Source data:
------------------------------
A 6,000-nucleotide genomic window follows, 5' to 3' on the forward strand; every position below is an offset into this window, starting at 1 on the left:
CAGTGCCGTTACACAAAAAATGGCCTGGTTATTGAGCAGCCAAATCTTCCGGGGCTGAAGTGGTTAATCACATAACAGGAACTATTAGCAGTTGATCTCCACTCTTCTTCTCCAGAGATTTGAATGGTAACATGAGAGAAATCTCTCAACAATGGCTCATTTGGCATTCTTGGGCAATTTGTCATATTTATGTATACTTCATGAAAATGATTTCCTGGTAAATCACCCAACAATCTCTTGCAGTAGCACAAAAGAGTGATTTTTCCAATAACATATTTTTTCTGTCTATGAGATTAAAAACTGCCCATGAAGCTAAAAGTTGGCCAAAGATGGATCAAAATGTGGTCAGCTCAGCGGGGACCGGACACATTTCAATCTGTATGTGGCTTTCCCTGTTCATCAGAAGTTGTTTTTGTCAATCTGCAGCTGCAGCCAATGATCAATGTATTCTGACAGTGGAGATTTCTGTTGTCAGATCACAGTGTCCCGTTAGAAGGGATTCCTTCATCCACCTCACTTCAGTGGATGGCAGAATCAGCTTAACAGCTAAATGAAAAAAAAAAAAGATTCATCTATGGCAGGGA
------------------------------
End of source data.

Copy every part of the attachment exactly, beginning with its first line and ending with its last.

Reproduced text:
A 6,000-nucleotide genomic window follows, 5' to 3' on the forward strand; every position below is an offset into this window, starting at 1 on the left:
CAGTGCCGTTACACAAAAAATGGCCTGGTTATTGAGCAGCCAAATCTTCCGGGGCTGAAGTGGTTAATCACATAACAGGAACTATTAGCAGTTGATCTCCACTCTTCTTCTCCAGAGATTTGAATGGTAACATGAGAGAAATCTCTCAACAATGGCTCATTTGGCATTCTTGGGCAATTTGTCATATTTATGTATACTTCATGAAAATGATTTCCTGGTAAATCACCCAACAATCTCTTGCAGTAGCACAAAAGAGTGATTTTTCCAATAACATATTTTTTCTGTCTATGAGATTAAAAACTGCCCATGAAGCTAAAAGTTGGCCAAAGATGGATCAAAATGTGGTCAGCTCAGCGGGGACCGGACACATTTCAATCTGTATGTGGCTTTCCCTGTTCATCAGAAGTTGTTTTTGTCAATCTGCAGCTGCAGCCAATGATCAATGTATTCTGACAGTGGAGATTTCTGTTGTCAGATCACAGTGTCCCGTTAGAAGGGATTCCTTCATCCACCTCACTTCAGTGGATGGCAGAATCAGCTTAACAGCTAAATGAAAAAAAAAAAAGATTCATCTATGGCAGGGA